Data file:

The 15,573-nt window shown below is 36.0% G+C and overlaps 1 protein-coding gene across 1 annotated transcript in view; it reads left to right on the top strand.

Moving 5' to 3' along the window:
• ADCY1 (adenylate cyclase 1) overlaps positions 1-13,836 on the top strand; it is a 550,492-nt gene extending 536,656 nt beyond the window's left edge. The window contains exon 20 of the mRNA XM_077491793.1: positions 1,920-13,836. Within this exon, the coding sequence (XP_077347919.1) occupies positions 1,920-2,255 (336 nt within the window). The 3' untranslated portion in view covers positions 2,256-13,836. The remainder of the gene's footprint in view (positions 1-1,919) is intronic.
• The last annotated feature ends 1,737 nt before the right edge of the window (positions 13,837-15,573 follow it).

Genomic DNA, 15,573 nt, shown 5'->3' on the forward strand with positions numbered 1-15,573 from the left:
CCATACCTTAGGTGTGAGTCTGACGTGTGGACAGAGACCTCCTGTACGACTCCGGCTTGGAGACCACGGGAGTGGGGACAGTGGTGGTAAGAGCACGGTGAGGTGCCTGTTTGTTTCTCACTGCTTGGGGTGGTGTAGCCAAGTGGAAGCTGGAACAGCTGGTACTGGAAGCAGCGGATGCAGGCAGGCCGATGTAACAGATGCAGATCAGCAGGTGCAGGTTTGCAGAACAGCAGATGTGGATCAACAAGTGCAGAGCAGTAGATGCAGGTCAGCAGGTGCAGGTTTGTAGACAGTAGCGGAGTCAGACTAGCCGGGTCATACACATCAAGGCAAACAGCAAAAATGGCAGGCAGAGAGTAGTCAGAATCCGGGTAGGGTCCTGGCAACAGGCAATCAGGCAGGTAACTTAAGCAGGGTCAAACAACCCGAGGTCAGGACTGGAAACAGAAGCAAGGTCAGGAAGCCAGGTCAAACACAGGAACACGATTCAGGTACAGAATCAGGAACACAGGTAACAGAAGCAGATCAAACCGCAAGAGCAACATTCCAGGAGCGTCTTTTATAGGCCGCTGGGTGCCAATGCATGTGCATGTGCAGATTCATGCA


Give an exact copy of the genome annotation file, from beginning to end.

The 15,573-nt window shown below is 36.0% G+C and overlaps 1 protein-coding gene across 1 annotated transcript in view; it reads left to right on the top strand.

Moving 5' to 3' along the window:
• ADCY1 (adenylate cyclase 1) overlaps positions 1-13,836 on the top strand; it is a 550,492-nt gene extending 536,656 nt beyond the window's left edge. The window contains exon 20 of the mRNA XM_077491793.1: positions 1,920-13,836. Within this exon, the coding sequence (XP_077347919.1) occupies positions 1,920-2,255 (336 nt within the window). The 3' untranslated portion in view covers positions 2,256-13,836. The remainder of the gene's footprint in view (positions 1-1,919) is intronic.
• The last annotated feature ends 1,737 nt before the right edge of the window (positions 13,837-15,573 follow it).

Genomic DNA, 15,573 nt, shown 5'->3' on the forward strand with positions numbered 1-15,573 from the left:
CCATACCTTAGGTGTGAGTCTGACGTGTGGACAGAGACCTCCTGTACGACTCCGGCTTGGAGACCACGGGAGTGGGGACAGTGGTGGTAAGAGCACGGTGAGGTGCCTGTTTGTTTCTCACTGCTTGGGGTGGTGTAGCCAAGTGGAAGCTGGAACAGCTGGTACTGGAAGCAGCGGATGCAGGCAGGCCGATGTAACAGATGCAGATCAGCAGGTGCAGGTTTGCAGAACAGCAGATGTGGATCAACAAGTGCAGAGCAGTAGATGCAGGTCAGCAGGTGCAGGTTTGTAGACAGTAGCGGAGTCAGACTAGCCGGGTCATACACATCAAGGCAAACAGCAAAAATGGCAGGCAGAGAGTAGTCAGAATCCGGGTAGGGTCCTGGCAACAGGCAATCAGGCAGGTAACTTAAGCAGGGTCAAACAACCCGAGGTCAGGACTGGAAACAGAAGCAAGGTCAGGAAGCCAGGTCAAACACAGGAACACGATTCAGGTACAGAATCAGGAACACAGGTAACAGAAGCAGATCAAACCGCAAGAGCAACATTCCAGGAGCGTCTTTTATAGGCCGCTGGGTGCCAATGCATGTGCATGTGCAGATTCATGCA